Keep Your Accusation Radar Up — It Detects Abusers

I have written on this subject before,  but it comes around in my mind once again. Here is a fact that will serve you well in helping identify and defend against an abuser:

Abusers are accusers. A normal, healthy, safe relationship is not characterized by accusations. If someone is regularly accusing you (often in subtle ways that are disguised as ‘suggestions’ or ‘questions’) then you are dealing with a person who is at minimum not safe nor healthy for you.

A Christian wants to do right. We pray that the Lord will show us even our hidden sins so that we can repent of them and be healed from ungodly ways of thinking. So if someone comes along and tells a Christian he or she has done wrong, or had a wrong motive, or evidences some pattern of misbehavior that is not pleasing to the Lord, we listen. It isn’t fun and it is even painful, but we strive toward humility. Yet….

We must beware. There are times we must NOT listen. How do you “feel” around a person? Safe? Generally encouraged? Accepted? Loved? If so, you probably want to hear what they have to say. Besides, from this kind of person the nature of their statement to us is not going to smack of accusation. It comes in a spirit of kindness. And it doesn’t come except rather rarely from these type of people. On the other hand, if you will pay attention to your feelings and senses and the spirit (or Spirit) in you, you will find that your feelings around a wicked person are quite different. You feel unsafe. Discouraged. Rejected. Unloved. You may have tried to suppress those “negative” feelings and even denied them to yourself because after all, Christians aren’t supposed to feel that way, right? And hey, there are tons of Christians, including ourselves, who just assume WE are the problem.

Well, it’s not necessarily right that Christians aren’t supposed to feel that way. Wicked people WILL make us feel unsafe. The Holy Spirit in us WILL stir us to caution — level yellow and up to level red if necessary. And you will also find that, if you begin to make note over time, that this kind of person in your life rather regularly, not rarely, accuses you.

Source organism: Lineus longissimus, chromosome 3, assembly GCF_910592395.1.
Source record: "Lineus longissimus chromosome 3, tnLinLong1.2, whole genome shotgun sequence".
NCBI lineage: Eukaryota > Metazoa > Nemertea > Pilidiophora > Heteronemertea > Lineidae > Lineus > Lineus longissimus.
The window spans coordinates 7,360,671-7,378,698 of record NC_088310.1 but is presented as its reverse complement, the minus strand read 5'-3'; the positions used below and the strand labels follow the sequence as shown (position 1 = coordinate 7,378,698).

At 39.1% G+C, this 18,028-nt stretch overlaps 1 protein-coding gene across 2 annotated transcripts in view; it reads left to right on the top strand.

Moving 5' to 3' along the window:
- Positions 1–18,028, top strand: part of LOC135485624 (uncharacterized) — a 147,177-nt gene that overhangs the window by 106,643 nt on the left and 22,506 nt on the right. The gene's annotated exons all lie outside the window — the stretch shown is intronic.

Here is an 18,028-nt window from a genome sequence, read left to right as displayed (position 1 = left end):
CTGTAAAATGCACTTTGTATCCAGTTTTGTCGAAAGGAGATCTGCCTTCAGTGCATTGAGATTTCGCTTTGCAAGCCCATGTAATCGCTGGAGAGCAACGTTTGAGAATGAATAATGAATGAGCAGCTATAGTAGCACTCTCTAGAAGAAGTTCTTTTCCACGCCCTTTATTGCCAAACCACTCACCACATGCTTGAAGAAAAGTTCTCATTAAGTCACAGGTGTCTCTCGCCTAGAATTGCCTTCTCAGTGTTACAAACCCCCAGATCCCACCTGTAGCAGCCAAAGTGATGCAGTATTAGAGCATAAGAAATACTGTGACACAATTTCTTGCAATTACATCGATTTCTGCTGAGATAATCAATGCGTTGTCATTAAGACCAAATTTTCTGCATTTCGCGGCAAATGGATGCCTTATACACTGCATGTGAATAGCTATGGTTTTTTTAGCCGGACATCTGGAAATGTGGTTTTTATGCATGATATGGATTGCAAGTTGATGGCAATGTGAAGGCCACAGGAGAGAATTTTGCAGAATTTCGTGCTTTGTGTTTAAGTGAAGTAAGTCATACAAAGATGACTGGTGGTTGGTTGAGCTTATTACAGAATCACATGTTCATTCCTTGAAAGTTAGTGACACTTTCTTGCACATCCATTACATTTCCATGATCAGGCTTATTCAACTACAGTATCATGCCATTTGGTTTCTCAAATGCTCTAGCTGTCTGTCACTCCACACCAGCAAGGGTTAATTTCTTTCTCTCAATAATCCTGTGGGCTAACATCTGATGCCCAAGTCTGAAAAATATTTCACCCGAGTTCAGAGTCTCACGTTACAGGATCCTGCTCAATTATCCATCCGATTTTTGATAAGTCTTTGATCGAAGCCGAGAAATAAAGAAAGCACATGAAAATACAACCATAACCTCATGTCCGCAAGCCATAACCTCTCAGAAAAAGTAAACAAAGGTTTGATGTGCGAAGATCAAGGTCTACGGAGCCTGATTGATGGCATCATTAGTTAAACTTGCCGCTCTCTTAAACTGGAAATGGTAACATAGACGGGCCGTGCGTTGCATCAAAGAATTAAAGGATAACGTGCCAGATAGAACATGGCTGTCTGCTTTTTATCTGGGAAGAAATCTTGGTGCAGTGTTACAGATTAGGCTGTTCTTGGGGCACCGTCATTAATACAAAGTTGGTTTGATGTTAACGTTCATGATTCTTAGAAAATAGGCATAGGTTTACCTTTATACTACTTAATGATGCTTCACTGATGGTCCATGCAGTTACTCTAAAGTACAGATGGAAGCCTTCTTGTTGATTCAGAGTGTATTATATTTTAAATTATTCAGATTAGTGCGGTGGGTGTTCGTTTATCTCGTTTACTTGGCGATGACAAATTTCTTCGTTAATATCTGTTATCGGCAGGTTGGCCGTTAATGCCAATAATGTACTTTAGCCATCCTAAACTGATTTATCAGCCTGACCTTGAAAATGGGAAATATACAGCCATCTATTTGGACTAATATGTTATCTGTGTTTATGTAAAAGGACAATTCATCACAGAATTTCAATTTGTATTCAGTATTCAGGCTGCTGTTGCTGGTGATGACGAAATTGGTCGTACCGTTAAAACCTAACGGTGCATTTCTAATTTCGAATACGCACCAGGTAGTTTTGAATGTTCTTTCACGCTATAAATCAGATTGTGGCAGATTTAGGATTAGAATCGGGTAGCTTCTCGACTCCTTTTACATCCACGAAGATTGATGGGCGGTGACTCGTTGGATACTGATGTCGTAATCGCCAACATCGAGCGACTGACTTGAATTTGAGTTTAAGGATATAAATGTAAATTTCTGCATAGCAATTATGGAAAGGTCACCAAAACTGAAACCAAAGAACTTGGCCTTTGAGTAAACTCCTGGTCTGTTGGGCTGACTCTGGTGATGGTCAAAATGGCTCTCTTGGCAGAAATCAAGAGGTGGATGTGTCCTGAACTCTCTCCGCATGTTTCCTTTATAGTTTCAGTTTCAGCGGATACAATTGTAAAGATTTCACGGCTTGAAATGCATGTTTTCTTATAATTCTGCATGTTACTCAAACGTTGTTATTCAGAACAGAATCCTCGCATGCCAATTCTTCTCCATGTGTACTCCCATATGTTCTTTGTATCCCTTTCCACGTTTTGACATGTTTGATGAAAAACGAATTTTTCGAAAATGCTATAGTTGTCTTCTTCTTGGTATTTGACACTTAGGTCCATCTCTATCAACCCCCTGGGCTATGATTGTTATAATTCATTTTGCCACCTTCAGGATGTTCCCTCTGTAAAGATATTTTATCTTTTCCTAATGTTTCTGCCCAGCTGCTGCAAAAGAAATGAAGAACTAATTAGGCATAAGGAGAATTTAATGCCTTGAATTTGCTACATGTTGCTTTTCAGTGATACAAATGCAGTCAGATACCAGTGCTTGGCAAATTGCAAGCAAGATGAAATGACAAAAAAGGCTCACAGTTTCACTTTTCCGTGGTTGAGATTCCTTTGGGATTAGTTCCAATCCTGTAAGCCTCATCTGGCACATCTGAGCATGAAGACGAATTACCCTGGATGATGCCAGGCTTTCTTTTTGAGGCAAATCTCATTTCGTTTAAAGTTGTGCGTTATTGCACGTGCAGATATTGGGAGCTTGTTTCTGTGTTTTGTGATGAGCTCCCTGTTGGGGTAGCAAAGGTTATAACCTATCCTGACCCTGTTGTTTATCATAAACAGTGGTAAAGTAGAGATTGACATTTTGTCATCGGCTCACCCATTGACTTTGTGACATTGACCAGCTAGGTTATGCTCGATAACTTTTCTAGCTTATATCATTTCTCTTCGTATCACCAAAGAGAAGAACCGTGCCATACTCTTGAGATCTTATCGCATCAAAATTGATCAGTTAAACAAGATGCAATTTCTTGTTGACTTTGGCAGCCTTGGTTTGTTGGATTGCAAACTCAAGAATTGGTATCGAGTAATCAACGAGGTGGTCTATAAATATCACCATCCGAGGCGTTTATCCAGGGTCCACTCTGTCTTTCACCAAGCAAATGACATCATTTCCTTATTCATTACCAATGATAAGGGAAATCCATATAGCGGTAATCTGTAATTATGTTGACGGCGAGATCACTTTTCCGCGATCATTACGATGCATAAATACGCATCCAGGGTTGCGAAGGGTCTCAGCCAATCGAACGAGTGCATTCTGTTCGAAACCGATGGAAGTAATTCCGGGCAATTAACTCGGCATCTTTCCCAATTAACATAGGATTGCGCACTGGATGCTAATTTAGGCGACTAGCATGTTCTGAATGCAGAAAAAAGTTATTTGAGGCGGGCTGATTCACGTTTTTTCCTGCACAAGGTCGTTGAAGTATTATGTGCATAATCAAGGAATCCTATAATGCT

Think it through. How many other people in your life accuse you regularly? I mean the people who love you. They just don’t do it. So what can we say? We say what we said again:

Abusers are accusers. A normal, healthy, safe relationship is not characterized by accusations. If someone is regularly accusing you (often in subtle ways that are disguised as ‘suggestions’ or ‘questions’) then you are dealing with a person who is at minimum not safe nor healthy for you.

Understand! BOY! This is hugely helpful and freeing! Accusations are not normal. A relationship characterized by accusations against you is not normal. People who are regularly questioning our motives, telling us what we have done wrong, telling us what we need to do better, are doing exactly what Jesus said the wicked do to the righteous:

“Blessed are you when others revile you and persecute you and utter all kinds of evil against you falsely on my account. (Matthew 5:11)

See? That’s what the wicked do. Accuser! Begone! We see you for what you are! Your master has been thrown out of heaven. He can’t accuse the brethren anymore, and I’m not going to let you do it either!

The Error of Seeing the Abuser as Victim

Proverbs 30:20 This is the way of an adulteress: she eats and wipes her mouth and says, “I have done no wrong.”

When there is a crime, there is a victim and a criminal.  It is just that simple.  If your house was burglarized, would  you believe for a second that the burglar is a victim too?  Well, many people actually buy into that kind of thinking. It happens all the time when dealing with abusers.  This is a serious error that adds much additional suffering to the real victims: the victims of the abusers.